Petroleum Exploration in Western United States in Light of Principles of Comparative Tectonics
Lee A. Woodward
Worldwide comparison of tectonic elements shows some elements to be abundantly petroliferous, some to be only partly petroliferous, and others to be nonpetroliferous. Thus, an understanding of comparative tectonics is, or should be, the basis for petroleum exploration.
In the western United States, some of the major tectonic elements may be classified as craton, shelf or foreland, miogeosyncline, eugeosyncline, and postorogenic basins. These features are temporal as well as spatial. Their character and distribution principally control the accumulation of petroleum.
The formation of the Cordilleran eugeosyncline was characterized by intense folding, thrusting, regional metamorphism, and emplacement of ultrabasic to granitic bodies; the eugeosyncline is essentially barren of petroleum.
The Cordilleran miogeosyncline typically has flat thrusts of many miles of displacement, pronounced folds, and rocks of regional metamorphic tones near the base of the sedimentary section. Intrusives are common, but most are small. This region is not presently favorable for petroleum exploration because of extreme disharmony of structures above and below the thrusts.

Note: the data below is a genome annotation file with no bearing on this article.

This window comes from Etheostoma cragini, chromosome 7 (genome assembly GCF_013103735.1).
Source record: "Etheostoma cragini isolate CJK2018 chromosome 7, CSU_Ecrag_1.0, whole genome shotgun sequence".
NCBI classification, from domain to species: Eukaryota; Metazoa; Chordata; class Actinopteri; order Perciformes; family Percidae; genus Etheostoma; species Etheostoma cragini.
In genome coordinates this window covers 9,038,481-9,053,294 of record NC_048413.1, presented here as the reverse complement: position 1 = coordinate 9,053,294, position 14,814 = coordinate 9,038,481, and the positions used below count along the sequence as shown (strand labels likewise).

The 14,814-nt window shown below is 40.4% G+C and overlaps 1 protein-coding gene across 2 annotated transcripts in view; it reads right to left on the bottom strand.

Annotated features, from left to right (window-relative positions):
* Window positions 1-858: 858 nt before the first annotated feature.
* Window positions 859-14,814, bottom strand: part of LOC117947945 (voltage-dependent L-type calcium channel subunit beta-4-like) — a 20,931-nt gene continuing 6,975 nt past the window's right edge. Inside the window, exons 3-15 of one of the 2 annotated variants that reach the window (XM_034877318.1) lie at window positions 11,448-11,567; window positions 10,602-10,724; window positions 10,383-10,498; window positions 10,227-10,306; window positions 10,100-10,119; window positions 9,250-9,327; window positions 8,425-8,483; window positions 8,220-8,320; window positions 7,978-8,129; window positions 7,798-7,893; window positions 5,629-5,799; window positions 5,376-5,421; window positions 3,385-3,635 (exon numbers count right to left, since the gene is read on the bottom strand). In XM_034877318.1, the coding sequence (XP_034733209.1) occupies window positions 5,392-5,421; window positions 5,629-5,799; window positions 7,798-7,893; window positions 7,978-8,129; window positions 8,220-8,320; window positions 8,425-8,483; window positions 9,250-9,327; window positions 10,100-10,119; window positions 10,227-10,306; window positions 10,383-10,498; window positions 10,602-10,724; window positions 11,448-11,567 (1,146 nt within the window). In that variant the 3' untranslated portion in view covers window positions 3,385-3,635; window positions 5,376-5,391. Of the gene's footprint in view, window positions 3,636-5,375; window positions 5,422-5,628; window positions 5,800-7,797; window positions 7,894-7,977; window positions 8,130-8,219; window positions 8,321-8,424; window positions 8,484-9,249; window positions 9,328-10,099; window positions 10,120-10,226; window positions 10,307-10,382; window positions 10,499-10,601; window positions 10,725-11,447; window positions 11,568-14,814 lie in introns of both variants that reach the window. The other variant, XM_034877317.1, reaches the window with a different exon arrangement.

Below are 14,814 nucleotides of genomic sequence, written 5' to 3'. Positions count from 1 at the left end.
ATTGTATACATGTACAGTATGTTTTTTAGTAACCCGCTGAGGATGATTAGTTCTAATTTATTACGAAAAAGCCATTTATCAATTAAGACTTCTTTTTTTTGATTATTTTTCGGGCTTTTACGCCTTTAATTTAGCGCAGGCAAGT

The Rocky Mountain shelf or foreland is characterized principally by vertical tectonics with horizontal adjustments. Some complex structural and stratigraphic problems occur, but this region generally has been favorable for exploration.
Postorogenic basins developed on the deformed geosyncline and shelf commonly are petroliferous, especially those along the Pacific Coast. Thorough knowledge of the time of orogeny is essential in exploring these basins. Comparative tectonics should be fundamental in the thinking of exploration petroleum geologists.
AAPG Search and Discovery Article #91051©2012 AAPG Rocky Mountain Section Meeting, Albuquerque, New Mexico, 23-26 February 1969